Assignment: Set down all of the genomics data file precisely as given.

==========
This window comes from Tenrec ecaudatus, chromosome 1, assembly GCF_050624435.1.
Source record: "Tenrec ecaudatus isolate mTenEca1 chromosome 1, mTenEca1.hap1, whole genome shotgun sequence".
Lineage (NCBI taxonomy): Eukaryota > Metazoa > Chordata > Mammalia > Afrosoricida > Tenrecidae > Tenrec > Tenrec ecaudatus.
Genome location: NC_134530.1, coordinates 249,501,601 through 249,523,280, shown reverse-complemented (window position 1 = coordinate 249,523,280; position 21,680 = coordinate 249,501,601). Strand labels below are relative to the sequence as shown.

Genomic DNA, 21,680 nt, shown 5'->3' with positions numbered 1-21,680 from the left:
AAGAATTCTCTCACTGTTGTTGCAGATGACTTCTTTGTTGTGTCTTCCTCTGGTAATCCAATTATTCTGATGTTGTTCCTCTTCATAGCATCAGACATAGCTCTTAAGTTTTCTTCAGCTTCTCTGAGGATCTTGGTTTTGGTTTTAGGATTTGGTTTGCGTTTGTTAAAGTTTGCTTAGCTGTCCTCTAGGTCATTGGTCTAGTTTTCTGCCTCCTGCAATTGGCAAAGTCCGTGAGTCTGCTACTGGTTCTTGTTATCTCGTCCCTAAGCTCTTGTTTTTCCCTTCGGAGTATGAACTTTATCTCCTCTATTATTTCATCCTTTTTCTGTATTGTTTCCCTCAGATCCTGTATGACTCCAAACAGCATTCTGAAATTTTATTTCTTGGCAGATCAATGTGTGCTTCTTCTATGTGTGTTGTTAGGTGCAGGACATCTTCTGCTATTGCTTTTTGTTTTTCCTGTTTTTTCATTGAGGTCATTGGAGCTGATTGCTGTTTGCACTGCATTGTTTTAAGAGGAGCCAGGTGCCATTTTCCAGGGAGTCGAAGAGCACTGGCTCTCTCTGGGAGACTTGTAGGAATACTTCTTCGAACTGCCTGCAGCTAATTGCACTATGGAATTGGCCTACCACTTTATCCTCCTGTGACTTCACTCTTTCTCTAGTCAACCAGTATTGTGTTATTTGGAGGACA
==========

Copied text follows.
This window comes from Tenrec ecaudatus, chromosome 1, assembly GCF_050624435.1.
Source record: "Tenrec ecaudatus isolate mTenEca1 chromosome 1, mTenEca1.hap1, whole genome shotgun sequence".
Lineage (NCBI taxonomy): Eukaryota > Metazoa > Chordata > Mammalia > Afrosoricida > Tenrecidae > Tenrec > Tenrec ecaudatus.
Genome location: NC_134530.1, coordinates 249,501,601 through 249,523,280, shown reverse-complemented (window position 1 = coordinate 249,523,280; position 21,680 = coordinate 249,501,601). Strand labels below are relative to the sequence as shown.

Genomic DNA, 21,680 nt, shown 5'->3' with positions numbered 1-21,680 from the left:
AAGAATTCTCTCACTGTTGTTGCAGATGACTTCTTTGTTGTGTCTTCCTCTGGTAATCCAATTATTCTGATGTTGTTCCTCTTCATAGCATCAGACATAGCTCTTAAGTTTTCTTCAGCTTCTCTGAGGATCTTGGTTTTGGTTTTAGGATTTGGTTTGCGTTTGTTAAAGTTTGCTTAGCTGTCCTCTAGGTCATTGGTCTAGTTTTCTGCCTCCTGCAATTGGCAAAGTCCGTGAGTCTGCTACTGGTTCTTGTTATCTCGTCCCTAAGCTCTTGTTTTTCCCTTCGGAGTATGAACTTTATCTCCTCTATTATTTCATCCTTTTTCTGTATTGTTTCCCTCAGATCCTGTATGACTCCAAACAGCATTCTGAAATTTTATTTCTTGGCAGATCAATGTGTGCTTCTTCTATGTGTGTTGTTAGGTGCAGGACATCTTCTGCTATTGCTTTTTGTTTTTCCTGTTTTTTCATTGAGGTCATTGGAGCTGATTGCTGTTTGCACTGCATTGTTTTAAGAGGAGCCAGGTGCCATTTTCCAGGGAGTCGAAGAGCACTGGCTCTCTCTGGGAGACTTGTAGGAATACTTCTTCGAACTGCCTGCAGCTAATTGCACTATGGAATTGGCCTACCACTTTATCCTCCTGTGACTTCACTCTTTCTCTAGTCAACCAGTATTGTGTTATTTGGAGGACA